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TechnologyDARPA Wants to Turn Insect Brains Into Robot Brains

04:20  11 january  2019
04:20  11 january  2019 Source:   popularmechanics.com

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Through a DARPA -funded program, scientists at Through a DARPA -funded program, scientists at the University of California invented a tiny rig that connects to an insect ’s brain and flight muscles. Engineers at CRASAR are developing small robots to aid in search-and-rescue missions and disaster

Insect brains are probably the simplest interesting brains So at the conjunction of neuroscience and robotics lie insects -- their tiny brains still too complex to model completely, but offering an easy way into DARPA 's hypersonic Phantom Express spaceplane gets sign off to be built. By Libby Plummer.

DARPA Wants to Turn Insect Brains Into Robot Brains© Oscar Sánchez Photography - Getty Images Instead of basing our artificial intelligence on ourselves, DARPA is experimenting with something a bit simpler.

The military wants artificial intelligence, but it's not intending to cook it up from scratch. Instead, in a recent solicitation, DARPA asked for proposals to build AI based on insect brains. The program seeks to build AI that are smaller and more efficient than normal software.

Unlike us, insects operate almost entirely based on simple stimuli. Moths, for instance, are so programmed to navigate based on the direction of light that they occasionally navigate directly into light bulbs. While these sorts of basic rules can sometimes backfire, they’re also incredibly simple and easy to implement, which is what makes them useful to the military.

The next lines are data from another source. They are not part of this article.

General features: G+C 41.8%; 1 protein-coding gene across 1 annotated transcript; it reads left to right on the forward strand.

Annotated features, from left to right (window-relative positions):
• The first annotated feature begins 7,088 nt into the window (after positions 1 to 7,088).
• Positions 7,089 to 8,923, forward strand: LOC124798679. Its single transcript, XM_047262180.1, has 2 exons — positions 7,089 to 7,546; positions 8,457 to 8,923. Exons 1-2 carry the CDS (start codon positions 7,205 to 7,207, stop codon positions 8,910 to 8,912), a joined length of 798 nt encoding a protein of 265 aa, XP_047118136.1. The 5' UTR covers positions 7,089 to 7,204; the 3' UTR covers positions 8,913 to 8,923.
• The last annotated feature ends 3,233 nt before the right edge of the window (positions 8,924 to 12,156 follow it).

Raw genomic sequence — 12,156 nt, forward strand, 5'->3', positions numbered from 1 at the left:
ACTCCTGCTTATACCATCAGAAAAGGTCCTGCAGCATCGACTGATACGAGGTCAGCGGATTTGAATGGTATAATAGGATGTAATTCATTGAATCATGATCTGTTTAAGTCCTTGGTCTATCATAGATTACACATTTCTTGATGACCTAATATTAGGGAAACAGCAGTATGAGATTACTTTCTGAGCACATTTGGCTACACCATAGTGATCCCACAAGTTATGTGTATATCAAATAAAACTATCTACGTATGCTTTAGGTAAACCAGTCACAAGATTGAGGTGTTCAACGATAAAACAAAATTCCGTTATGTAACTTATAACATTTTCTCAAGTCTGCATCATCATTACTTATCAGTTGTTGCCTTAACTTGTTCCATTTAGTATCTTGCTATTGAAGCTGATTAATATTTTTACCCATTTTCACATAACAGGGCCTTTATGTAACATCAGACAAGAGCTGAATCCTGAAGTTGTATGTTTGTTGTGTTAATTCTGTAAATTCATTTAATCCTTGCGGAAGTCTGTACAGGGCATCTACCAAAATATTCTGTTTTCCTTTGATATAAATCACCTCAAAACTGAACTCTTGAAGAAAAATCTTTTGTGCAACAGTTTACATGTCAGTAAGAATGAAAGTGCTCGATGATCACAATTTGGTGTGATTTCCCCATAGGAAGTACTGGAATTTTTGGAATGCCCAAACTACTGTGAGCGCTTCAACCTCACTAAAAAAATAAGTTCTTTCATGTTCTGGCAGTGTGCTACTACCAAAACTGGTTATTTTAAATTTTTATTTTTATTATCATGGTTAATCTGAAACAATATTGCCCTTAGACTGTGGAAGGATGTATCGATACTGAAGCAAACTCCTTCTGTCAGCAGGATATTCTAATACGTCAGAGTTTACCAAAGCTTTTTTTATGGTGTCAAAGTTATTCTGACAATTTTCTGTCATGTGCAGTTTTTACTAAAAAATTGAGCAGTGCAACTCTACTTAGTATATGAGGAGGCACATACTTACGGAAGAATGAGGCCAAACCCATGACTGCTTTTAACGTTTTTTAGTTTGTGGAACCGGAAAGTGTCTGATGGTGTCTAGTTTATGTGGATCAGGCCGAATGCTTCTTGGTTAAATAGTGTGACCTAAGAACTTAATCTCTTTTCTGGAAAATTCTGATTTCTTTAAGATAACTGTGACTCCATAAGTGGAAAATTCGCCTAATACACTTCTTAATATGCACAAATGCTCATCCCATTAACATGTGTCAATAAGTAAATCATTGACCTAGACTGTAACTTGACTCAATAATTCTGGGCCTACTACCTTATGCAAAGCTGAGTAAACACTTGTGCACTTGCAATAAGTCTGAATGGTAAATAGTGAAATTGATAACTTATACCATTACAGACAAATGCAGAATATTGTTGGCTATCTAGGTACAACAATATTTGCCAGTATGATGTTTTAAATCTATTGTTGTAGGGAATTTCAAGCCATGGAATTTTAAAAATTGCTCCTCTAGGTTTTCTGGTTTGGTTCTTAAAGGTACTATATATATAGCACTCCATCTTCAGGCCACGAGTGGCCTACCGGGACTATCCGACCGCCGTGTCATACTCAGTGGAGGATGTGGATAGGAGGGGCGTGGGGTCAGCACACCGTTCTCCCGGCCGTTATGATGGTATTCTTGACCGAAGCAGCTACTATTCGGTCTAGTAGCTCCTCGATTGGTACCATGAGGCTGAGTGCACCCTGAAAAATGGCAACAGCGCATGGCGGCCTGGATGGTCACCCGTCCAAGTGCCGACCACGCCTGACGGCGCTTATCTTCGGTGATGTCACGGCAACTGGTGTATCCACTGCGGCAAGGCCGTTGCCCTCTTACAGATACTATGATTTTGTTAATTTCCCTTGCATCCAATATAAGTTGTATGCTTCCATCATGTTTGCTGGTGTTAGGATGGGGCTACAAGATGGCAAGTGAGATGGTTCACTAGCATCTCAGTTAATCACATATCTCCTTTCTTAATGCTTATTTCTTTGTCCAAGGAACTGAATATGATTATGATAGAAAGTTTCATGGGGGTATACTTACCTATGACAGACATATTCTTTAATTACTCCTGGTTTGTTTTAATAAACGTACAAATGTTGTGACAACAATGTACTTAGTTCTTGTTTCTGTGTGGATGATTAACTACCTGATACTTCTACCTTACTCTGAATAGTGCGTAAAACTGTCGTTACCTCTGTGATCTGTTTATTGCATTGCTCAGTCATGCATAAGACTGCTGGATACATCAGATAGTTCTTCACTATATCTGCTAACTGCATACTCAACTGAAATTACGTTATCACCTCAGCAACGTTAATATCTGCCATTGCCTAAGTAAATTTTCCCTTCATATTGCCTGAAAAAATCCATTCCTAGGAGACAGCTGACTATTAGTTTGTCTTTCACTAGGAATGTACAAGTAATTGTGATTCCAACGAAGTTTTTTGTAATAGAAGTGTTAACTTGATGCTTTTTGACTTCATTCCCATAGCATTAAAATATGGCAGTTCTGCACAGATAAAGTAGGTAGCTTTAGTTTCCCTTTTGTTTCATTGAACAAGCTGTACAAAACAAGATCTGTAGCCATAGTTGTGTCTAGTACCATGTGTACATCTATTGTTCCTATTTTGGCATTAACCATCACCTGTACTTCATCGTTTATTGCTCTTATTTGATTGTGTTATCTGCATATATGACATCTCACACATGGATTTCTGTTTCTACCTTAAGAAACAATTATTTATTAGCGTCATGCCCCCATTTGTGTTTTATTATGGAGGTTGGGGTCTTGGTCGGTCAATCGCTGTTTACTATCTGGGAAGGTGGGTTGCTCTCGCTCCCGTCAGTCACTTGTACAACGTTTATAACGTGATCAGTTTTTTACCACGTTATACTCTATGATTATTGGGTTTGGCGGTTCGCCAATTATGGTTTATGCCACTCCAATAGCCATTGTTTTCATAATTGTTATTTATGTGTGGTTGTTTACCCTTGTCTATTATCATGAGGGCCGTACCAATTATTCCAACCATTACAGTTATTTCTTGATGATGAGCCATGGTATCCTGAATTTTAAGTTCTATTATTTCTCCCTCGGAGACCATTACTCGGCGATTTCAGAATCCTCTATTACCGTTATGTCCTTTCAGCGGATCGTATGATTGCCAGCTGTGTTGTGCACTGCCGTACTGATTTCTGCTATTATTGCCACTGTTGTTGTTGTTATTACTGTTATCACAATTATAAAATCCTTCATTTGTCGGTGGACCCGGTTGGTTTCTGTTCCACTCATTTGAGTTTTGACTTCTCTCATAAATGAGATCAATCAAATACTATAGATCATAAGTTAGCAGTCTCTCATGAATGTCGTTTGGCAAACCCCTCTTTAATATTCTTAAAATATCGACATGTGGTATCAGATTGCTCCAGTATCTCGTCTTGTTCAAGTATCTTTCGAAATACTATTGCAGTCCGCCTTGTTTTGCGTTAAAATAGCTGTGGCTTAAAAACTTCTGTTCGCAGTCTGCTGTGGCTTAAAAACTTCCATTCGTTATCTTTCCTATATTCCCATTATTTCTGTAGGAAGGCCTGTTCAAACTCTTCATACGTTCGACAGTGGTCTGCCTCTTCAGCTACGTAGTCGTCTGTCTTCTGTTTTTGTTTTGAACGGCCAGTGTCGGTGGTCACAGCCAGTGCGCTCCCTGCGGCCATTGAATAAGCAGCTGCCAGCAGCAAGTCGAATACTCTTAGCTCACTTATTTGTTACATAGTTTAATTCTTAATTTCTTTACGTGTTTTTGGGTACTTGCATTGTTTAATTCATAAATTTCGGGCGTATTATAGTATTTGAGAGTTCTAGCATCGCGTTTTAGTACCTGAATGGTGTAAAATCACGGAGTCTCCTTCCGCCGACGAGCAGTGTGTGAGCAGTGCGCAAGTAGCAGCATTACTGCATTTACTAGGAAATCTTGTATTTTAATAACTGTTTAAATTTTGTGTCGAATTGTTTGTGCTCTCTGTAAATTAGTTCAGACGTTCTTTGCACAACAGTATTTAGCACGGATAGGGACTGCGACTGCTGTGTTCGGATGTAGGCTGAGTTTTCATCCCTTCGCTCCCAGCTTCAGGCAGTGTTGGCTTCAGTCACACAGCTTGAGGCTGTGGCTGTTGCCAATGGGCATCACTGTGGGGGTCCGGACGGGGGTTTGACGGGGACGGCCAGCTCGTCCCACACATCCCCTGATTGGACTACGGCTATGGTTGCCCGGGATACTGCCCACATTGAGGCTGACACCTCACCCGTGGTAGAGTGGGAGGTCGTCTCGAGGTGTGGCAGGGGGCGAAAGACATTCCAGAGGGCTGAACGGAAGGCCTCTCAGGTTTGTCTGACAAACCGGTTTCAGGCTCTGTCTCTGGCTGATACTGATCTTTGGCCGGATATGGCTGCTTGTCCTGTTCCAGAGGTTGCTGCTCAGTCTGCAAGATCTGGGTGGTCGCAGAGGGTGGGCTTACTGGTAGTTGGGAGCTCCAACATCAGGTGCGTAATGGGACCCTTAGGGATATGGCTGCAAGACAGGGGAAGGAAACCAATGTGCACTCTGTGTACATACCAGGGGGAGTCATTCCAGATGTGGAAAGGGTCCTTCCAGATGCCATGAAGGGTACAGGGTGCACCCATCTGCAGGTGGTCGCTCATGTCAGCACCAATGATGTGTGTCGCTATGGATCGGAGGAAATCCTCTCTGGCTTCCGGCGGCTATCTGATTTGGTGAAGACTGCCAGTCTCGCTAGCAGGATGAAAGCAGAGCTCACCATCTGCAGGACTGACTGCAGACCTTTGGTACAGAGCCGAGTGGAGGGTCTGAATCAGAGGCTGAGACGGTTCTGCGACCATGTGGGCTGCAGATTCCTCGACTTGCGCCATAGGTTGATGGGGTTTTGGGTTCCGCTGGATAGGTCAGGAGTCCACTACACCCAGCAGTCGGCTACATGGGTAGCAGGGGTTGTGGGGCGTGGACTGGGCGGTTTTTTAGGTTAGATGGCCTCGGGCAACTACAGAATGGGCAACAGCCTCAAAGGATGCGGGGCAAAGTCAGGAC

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The goal of the project , called DragonflEye, is enabling insects to carry scientific payloads or conduct surveillance. One day they'll malfunction and start digging into people's brains . Birds and insects have been on a "wishlist" for a very long time. There are darpa grants to indicate this.

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This type of research was initially developed in the 1980s at MIT by roboticist Rodney Brooks, who developed a number of robots based on their principle. Perhaps the most successful was a robot named Herbert, who could autonomously move around the office and collect empty soda cans. Herbert was able to avoid obstacles, identify and pick up cans, and drop them in a recycling bin by relying on only 15 simple rules.

Herbert’s greatest strength was that it required very little processing power or memory to operate. Instead of an internal map of the office and a complex suite of sensors to navigate the environment, Herbert's insect-like programming let it perform the same tasks more efficiently.

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Short for the Defense Advanced Research Projects Agency , DARPA is the wing of the U.S. Department of Defense that’s responsible for developing Eventually such insects could be used in the field to gain access to areas not easily reachable by humans or robots . Brain -computer interface.

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Harvey existed long before the advent of machine learning, but the same principles apply to modern AI. Insect-like artificial intelligence could be used to perform simple tasks cheaply, and another advantage here is that training neural networks should happen much faster.

DARPA’s program will launch April 3.

Source: DARPA via Nextgov

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